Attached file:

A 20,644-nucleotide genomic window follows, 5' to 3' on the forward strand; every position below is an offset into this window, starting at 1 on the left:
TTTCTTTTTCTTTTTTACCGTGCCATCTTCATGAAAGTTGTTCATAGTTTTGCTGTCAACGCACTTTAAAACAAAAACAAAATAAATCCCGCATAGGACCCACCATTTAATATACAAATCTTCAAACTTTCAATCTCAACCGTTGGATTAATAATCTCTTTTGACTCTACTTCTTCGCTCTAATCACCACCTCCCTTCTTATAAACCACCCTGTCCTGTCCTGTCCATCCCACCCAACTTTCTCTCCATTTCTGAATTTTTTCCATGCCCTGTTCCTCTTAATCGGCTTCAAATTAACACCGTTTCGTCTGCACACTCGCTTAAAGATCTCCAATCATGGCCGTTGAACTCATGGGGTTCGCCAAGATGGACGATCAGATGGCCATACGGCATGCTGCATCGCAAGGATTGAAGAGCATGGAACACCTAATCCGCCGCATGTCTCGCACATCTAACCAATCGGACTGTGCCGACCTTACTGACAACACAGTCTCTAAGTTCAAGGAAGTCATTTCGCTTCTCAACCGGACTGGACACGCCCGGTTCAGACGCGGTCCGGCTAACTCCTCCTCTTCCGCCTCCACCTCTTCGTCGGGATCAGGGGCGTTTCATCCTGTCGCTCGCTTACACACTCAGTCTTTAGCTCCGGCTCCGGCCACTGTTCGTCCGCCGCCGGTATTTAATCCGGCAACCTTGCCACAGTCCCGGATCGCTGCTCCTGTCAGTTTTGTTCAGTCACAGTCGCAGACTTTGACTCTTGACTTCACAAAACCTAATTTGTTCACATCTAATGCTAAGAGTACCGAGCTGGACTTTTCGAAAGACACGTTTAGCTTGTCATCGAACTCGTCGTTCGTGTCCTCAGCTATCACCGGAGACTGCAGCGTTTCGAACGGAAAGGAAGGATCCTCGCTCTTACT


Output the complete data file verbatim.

A 20,644-nucleotide genomic window follows, 5' to 3' on the forward strand; every position below is an offset into this window, starting at 1 on the left:
TTTCTTTTTCTTTTTTACCGTGCCATCTTCATGAAAGTTGTTCATAGTTTTGCTGTCAACGCACTTTAAAACAAAAACAAAATAAATCCCGCATAGGACCCACCATTTAATATACAAATCTTCAAACTTTCAATCTCAACCGTTGGATTAATAATCTCTTTTGACTCTACTTCTTCGCTCTAATCACCACCTCCCTTCTTATAAACCACCCTGTCCTGTCCTGTCCATCCCACCCAACTTTCTCTCCATTTCTGAATTTTTTCCATGCCCTGTTCCTCTTAATCGGCTTCAAATTAACACCGTTTCGTCTGCACACTCGCTTAAAGATCTCCAATCATGGCCGTTGAACTCATGGGGTTCGCCAAGATGGACGATCAGATGGCCATACGGCATGCTGCATCGCAAGGATTGAAGAGCATGGAACACCTAATCCGCCGCATGTCTCGCACATCTAACCAATCGGACTGTGCCGACCTTACTGACAACACAGTCTCTAAGTTCAAGGAAGTCATTTCGCTTCTCAACCGGACTGGACACGCCCGGTTCAGACGCGGTCCGGCTAACTCCTCCTCTTCCGCCTCCACCTCTTCGTCGGGATCAGGGGCGTTTCATCCTGTCGCTCGCTTACACACTCAGTCTTTAGCTCCGGCTCCGGCCACTGTTCGTCCGCCGCCGGTATTTAATCCGGCAACCTTGCCACAGTCCCGGATCGCTGCTCCTGTCAGTTTTGTTCAGTCACAGTCGCAGACTTTGACTCTTGACTTCACAAAACCTAATTTGTTCACATCTAATGCTAAGAGTACCGAGCTGGACTTTTCGAAAGACACGTTTAGCTTGTCATCGAACTCGTCGTTCGTGTCCTCAGCTATCACCGGAGACTGCAGCGTTTCGAACGGAAAGGAAGGATCCTCGCTCTTACT